While Griffen, Robison and Hunter all are more than capable converting speed to power—especially Griffen—they may find their wins with speed over power in this game.

Add to that the fact that Robison and Griffen are extremely capable technical handfighters, and they should find themselves with a few advantages against a team that wins mostly with power over technique.

One has to take into account context as well. Just like T.J. Clemmings last week, Flowers has been getting a lot of help this season from tight ends, running backs and even trapping guards. In order to really take advantage of this, should be willing to confuse protection schemes by threatening to send as many rushers as there are potential blockers. This should force the Giants to at least hesitate about sending help in Flowers’ direction.

There are a lot of examples of snaps where Flowers gets help. Both below are fairly typical; one is a tight end chipping and the other is a downblock to help sell play-action as a tight end takes on a defensive end one-on-one.

In that first GIF, Preston Smith essentially beats Ereck Flowers twice but loses out because help from others.

Flowers may be playing better than ever, but the Giants are helping him a lot.

The Vikings, naturally, are willing to complicate an offense’s protection plans. Below, they show seven at the line of scrimmage against seven blockers. Six rushed on that sack, but they’ve sent anywhere between seven and three rushers from similar looks. They force one-on-one matchups to simplify protections and let their defensive ends shine. It’s the defensive equivalent of the no-huddle.

That double-A gap look has become a common theme for Vikings defensive coverage, and they’ve added new wrinkles to it every week. They used to rush by assignment with Anthony Barr rushing more than anyone else, and then progressed to rushing based on the center turn—that is reading which direction the center turns towards in pass protection and rushing the opposite linebacker. Now they add stunts and twists to take advantage of Brian Robison standing up at the line of scrimmage. In the above GIF, they slanted both linebackers to create space for Robison.

As for what happens up front, let Linval Joseph continue to pass rush. He’s the most statistically dominant nose tackle in the NFL right now—against both the run and the pass—and Weston Richburg is struggling. Even when he’s not struggling, he’s a player that relies on leverage and technique more than power and has had an issue with strength throughout his career.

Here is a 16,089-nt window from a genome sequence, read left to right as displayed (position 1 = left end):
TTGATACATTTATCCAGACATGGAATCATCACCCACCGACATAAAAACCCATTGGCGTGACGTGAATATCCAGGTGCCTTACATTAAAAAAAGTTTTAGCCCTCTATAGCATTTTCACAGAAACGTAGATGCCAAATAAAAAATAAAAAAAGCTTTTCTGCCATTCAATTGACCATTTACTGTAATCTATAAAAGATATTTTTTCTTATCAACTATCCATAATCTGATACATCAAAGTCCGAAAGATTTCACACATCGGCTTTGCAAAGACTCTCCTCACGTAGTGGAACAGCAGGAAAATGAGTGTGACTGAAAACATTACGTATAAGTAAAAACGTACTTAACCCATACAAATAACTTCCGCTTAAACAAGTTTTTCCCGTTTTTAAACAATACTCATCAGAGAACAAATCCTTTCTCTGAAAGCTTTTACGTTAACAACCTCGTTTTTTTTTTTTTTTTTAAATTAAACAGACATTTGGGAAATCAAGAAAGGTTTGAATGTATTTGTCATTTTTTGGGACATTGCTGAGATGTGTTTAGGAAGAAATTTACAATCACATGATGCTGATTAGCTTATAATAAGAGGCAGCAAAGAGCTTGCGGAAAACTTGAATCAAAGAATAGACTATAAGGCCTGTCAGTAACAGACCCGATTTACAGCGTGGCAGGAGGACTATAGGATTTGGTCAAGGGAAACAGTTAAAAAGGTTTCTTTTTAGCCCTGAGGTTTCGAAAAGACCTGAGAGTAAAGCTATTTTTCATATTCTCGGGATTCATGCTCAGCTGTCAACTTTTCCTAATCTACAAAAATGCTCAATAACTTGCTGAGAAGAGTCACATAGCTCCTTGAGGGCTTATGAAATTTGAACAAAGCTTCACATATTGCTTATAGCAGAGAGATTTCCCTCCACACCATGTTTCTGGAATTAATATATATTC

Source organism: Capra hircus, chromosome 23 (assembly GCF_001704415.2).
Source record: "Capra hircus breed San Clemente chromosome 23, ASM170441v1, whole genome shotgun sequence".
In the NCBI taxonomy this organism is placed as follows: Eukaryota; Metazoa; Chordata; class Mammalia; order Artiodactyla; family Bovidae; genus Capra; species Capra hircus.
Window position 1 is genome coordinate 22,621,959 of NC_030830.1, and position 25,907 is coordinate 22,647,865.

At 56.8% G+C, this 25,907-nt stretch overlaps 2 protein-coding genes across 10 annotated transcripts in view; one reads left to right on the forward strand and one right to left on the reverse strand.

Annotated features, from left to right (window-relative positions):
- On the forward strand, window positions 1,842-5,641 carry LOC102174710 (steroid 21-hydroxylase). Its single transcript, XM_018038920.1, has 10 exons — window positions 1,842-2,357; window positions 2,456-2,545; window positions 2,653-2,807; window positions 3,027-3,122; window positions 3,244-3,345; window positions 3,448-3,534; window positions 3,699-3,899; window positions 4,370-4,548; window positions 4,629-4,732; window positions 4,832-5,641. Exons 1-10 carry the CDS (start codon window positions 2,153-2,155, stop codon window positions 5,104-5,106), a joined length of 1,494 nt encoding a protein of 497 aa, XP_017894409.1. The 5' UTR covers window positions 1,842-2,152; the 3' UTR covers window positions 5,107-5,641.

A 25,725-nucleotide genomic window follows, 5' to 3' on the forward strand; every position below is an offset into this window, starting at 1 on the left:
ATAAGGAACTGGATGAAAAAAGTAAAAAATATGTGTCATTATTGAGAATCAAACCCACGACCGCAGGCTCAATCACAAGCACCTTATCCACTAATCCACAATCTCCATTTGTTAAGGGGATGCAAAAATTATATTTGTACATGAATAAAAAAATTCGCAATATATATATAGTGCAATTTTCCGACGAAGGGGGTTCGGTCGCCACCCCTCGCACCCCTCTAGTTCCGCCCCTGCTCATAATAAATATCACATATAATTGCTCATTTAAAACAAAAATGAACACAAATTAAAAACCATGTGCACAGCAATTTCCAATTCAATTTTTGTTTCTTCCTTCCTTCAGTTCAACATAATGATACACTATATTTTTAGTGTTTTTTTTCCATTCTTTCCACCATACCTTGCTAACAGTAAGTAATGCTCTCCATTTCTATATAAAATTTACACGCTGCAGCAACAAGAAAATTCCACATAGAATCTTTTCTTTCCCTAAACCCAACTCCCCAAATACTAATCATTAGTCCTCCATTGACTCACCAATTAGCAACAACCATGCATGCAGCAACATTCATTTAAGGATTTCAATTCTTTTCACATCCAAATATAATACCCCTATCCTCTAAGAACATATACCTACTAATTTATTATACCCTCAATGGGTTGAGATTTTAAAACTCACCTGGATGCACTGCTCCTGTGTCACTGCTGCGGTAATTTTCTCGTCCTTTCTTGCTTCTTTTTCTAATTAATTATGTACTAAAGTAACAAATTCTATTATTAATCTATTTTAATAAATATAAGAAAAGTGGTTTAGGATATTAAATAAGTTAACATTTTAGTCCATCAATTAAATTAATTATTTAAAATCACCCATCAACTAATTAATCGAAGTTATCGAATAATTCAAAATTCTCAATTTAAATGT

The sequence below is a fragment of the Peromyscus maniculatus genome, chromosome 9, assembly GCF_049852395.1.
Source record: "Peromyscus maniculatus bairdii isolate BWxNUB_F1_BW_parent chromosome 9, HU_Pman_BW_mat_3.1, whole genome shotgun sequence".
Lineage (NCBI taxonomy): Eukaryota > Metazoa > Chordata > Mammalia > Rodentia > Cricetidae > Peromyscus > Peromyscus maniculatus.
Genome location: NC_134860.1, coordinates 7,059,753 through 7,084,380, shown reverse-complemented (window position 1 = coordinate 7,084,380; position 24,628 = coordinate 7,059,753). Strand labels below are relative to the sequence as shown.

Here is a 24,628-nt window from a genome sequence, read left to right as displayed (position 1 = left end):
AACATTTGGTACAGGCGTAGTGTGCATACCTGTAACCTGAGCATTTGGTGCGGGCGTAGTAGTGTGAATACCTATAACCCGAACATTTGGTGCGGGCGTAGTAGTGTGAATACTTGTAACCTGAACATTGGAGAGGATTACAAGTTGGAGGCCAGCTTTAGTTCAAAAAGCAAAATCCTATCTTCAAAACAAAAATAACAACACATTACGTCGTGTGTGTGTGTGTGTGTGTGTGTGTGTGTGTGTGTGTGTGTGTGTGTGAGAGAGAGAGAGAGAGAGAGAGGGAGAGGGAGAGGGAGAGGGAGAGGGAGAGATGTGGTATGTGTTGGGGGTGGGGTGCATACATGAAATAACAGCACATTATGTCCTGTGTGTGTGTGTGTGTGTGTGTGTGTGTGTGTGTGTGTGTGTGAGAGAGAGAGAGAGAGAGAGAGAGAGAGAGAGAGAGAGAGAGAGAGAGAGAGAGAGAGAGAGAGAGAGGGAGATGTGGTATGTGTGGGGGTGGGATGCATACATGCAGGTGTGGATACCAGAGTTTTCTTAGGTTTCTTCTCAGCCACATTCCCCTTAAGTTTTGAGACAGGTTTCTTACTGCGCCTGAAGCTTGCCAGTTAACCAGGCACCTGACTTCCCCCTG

Linval will likely be double-teamed, as the Giants have been making up for Richburg’s struggles with help just like they have been for Flowers, but this could be an issue, too.

Throughout the season, they’ve had some communication problems along the right side of the line. This hasn’t blown up in their face and both Marshall Newhouse and Bobby Hart have been able to recover in time to prevent disaster, but pushing at this point of weakness could return dividends for the Vikings.

Below, John Jerry fails to pick up that the double-slant likely means that a twist is coming and hangs the right tackle out to dry. Luckily, Hart recovers in time and Eli gets rid of the ball quickly, but these kinds of problems are consistent.

Usually a defensive line plan heavy on twists and stunts will be vulnerable to the run and will take a little longer to get pressure and sacks. In this case, it could be well worth it.

Not only that, the Vikings’ defensive tackles—especially Tom Johnson—are phenomenal at slipping underneath or past the hands of guards in single protection and getting pressure. In this case, it’s just a matter of winning up front.

The Vikings will win with speed and scheme in order to overcome the Giants’ power up front.

The post How Vikings pass rush can beat a strong Giants O-line appeared first on 1500 ESPN Twin Cities.

Source:: 1500 ESPN Sportswire